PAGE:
Lanelle Hearn leaves legacy of the stained-glass cross

World-class athlete Bob Paulen turns 86 in Dewey
January 13, 2023

Stained-glass cross - Lanelle Hearn was a Bethel Methodist preschool stained-glass soul searcher. She was short with a big personality, and a leadoff hitter like Jose Altuve of the Houston Astros. Kindergarteners at Bethel preschool and Sunday school sat on her lap and listened to Bible stories. They would grow up and take their Mrs. Hearn-gifted stained-glass cross with them on life's journey. Lanelle followed them in newspaper stories and through stop-and-chat sessions. She was unrelentingly inquisitive, interactive and sharp like a shard of glass. Last week, approaching her 90th birthday, Lanelle Hearn went up, up and away to the fifth dimension. She is a spiritual hovercraft. Lanelle was a neighbor; my wife Susan helped get her to some games to capture the action of the D’Ambrogi boys (Hank and Luke) and Sabbagh girls (Marcelle, Noelle and Atia) and others. The postgame photos with Mrs. Hearn were not for Lanelle (she claimed), but for her kids: a permanent etching, a gift to them, an enduring spiritual bonding, a true guardian angel that never stops talking.

Paulen to Poland - Bob Paulen is a 1967 Yale Divinity School graduate and retired United Methodist minister who turns 86 Jan. 15. He lives in downtown Dewey, not the summer capital of lost souls, but souls on vacation. The USA Track and Field Awards Committee selected Paulen as the 2022 Age Group Men’s 85-89 Athlete of the Year for America. This award was based on a review of athlete performances for the year. Bob won five events at the National Indoor Championships and six events at the National Outdoor Championships, and broke three American records. The records were set in the short hurdles, both indoor and outdoor, and the long hurdles, which are only contested outdoors. The other events Bob won at each championship were the long jump, triple jump, high jump and pentathlon. The indoor pentathlon includes long jump, 200 meters, 1,500 meters, discus and javelin, while the outdoor events are high jump, long jump, hurdles, shot put and 1,000 meters. Bob will be going to Poland in March to represent the USA at the World Masters Athletic Indoor Championships. “Hopefully I'll be well conditioned and represent our country with a top effort,” Bob said. Addendum: “In 2017, after a successful National Indoor Championship [five gold medals], I broke my ankle while running the bleachers at Cape Henlopen High School. I was on crutches for several weeks with my foot in a boot. Two weeks after the ankle break, I was diagnosed with bladder cancer. In late March, I was operated on successfully. The surgeon said that it was the first time that he had ever operated on a patient in a boot! I had monthly, then quarterly and now annual checkups. To date, I am cancer-free. I was able to resume my competition the following spring.” He added, “Please thank everyone at Cape Henlopen who has made room for me as I train on the track. Everyone has been so nice.”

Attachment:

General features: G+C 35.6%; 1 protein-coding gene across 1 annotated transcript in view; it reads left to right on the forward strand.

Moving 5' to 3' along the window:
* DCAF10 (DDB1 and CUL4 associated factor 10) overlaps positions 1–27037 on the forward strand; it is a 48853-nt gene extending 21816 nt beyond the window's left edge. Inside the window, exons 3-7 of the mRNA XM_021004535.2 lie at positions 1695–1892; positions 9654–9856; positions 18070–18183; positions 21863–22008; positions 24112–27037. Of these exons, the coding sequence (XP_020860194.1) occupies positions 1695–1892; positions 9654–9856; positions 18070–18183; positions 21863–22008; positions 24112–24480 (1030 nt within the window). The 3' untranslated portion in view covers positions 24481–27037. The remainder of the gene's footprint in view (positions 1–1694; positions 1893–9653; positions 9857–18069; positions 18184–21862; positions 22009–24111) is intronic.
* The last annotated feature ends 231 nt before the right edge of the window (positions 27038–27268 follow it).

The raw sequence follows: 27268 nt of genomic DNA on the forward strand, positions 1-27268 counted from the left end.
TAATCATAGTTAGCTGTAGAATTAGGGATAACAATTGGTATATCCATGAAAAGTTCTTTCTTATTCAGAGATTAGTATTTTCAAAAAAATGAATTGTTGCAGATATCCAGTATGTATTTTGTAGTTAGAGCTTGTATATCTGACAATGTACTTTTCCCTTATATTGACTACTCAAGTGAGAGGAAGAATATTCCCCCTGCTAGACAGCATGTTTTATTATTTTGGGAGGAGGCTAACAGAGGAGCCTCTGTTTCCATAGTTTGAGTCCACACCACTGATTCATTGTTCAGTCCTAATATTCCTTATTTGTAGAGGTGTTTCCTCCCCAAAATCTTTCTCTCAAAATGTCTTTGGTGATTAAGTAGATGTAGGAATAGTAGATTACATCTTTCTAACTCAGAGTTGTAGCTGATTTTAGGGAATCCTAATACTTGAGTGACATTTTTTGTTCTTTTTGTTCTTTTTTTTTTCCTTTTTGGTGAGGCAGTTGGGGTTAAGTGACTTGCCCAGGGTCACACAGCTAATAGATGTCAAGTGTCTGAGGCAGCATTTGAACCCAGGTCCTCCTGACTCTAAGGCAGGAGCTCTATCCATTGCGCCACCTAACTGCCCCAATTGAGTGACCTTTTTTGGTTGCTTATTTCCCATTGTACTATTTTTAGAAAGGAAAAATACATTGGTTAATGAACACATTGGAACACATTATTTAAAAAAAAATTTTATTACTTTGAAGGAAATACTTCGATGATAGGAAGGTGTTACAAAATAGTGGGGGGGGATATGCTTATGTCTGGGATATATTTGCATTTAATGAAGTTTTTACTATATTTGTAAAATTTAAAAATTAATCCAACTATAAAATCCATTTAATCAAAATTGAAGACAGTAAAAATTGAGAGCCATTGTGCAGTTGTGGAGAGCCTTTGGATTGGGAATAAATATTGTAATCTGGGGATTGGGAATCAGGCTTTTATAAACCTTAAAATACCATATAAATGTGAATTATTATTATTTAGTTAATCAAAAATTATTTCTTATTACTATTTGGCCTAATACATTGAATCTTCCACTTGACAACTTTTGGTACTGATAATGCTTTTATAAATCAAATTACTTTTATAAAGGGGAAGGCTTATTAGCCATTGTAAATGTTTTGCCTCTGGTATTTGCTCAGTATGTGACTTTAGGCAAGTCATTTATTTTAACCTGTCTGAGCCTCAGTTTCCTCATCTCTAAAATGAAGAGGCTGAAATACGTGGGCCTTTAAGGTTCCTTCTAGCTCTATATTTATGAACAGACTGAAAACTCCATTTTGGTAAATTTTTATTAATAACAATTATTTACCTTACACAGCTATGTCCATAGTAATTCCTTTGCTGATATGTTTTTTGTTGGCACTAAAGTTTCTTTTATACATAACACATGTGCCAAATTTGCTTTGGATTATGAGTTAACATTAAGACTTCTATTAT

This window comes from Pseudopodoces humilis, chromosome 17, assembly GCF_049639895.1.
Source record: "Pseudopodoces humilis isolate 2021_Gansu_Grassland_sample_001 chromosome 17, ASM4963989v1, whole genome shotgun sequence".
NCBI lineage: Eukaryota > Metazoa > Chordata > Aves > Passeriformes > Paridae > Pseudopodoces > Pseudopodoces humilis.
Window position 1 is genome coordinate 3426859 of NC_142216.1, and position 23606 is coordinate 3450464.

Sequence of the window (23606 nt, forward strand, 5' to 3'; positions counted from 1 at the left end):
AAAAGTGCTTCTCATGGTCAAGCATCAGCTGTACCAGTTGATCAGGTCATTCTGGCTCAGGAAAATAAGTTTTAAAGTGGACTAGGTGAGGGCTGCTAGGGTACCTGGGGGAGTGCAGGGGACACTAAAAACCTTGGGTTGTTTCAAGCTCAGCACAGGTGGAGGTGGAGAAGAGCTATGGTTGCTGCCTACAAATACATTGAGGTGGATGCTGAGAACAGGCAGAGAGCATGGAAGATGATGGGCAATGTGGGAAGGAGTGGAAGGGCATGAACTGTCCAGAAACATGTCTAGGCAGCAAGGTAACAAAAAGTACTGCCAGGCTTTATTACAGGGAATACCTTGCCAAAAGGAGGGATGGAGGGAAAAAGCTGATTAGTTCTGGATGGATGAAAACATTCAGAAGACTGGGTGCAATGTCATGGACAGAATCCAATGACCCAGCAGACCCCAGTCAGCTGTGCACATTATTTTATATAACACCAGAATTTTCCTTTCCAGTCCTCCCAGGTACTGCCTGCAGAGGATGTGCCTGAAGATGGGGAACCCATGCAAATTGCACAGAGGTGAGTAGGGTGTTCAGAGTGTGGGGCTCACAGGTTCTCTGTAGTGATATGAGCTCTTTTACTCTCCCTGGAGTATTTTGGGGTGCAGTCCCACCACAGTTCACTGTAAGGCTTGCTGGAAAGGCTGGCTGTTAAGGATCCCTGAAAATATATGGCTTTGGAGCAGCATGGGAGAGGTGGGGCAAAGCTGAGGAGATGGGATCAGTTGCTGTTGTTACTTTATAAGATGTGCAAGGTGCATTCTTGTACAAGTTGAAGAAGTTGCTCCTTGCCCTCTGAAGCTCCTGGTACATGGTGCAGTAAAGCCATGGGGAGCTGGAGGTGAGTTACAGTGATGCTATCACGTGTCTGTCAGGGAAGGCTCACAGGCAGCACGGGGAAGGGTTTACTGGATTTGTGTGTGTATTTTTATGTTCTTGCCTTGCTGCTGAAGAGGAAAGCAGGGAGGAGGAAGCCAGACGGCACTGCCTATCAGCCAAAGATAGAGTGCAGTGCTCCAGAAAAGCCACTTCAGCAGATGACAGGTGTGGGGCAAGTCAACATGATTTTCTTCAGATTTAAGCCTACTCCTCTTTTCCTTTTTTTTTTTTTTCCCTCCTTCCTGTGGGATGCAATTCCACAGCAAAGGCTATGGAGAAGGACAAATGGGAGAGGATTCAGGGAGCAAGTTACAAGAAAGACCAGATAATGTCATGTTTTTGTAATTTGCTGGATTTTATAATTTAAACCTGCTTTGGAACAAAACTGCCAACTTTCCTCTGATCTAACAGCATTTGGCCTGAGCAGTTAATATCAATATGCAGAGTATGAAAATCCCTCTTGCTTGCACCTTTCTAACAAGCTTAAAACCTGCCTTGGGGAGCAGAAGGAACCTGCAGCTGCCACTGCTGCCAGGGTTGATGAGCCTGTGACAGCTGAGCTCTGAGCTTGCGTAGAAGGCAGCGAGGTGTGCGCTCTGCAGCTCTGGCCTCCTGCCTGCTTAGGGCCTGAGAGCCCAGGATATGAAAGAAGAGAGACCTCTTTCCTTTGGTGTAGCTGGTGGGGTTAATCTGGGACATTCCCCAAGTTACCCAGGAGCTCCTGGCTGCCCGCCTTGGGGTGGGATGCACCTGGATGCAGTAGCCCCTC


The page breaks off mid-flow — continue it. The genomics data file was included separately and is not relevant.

Commotio cordis - It occurs when “a severe blow to the chest causes the heartbeat to quiver, leading to sudden cardiac arrest.” ( “But in general, underlying heart disease is the most common cause of sudden cardiac arrest,” said Dr. Mariell Jessup, American Heart Association chief medical officer. So seeing Buffalo Bills player Damar Hamlin drop to the turf in Cincinnati, then reading about what happened to him, we all conclude, “We don’t know what we don’t know,” which lies somewhere between a truism and a riddle. If, in fact, there are heart-stopping tackles, I’d expect maybe one per season, not a once-in-50-years occurrence. I do know when the games resumed last weekend no player appeared to slow down. The hits were as ferocious as ever, because hesitation on the football field will get you trucked. Forbes magazine reported in 2020 the participation in youth football from Pop Warner through high school is on a steady decline as well as attendance at college games. I look at it like this: If beachfront property is available on the cheap along the Bay of Bengal, it's most likely because the next tidal surge is washing you and the dog out to sea. A parallel observation:  Look at the demographics and analytics of professional and college football rosters, then ask yourself, “What are the demographics of those who choose not to play?”    

Snippets - Speaking as a sports reporter, I understand the differences between an interview, an interrogation and a conversation. And a person staring at a cellphone cannot have simultaneous interaction with another live person. Parents and grandparents, siblings, aunts and uncles, and countless cousins are eager to know, “What’s going on with your sport? How are you doing in practice? Do you think you may start?” And mostly the athletes would like to respond, “Live your life and let me live mine.” Reminds me of the 2015 state soccer semifinal when Brent Hochrein had 18 saves in a 1-0 overtime loss to Sallies. I called Brent the Exotic Illness Guy after he survived disseminated encephalomyelitis with a stint at A.I. duPont, then came back and ran some 5Ks to drop weight; he was always so congenial. The following year, the senior broke his arm in a game at Polytech. He was holding a towel under his forearm. I came over and asked, “How are you feeling, Brent?” He smiled and said, “I'm OK, Fredman; how are you feeling?” We both laughed. I remember saying, “It doesn’t matter how I’m feeling.” But Brent didn’t see it that way.  He is a rare person for sure. Brent teaches at the Sussex Consortium, and coaches freshman soccer for the Cape boys’ and girls’ teams. Go on now, git!


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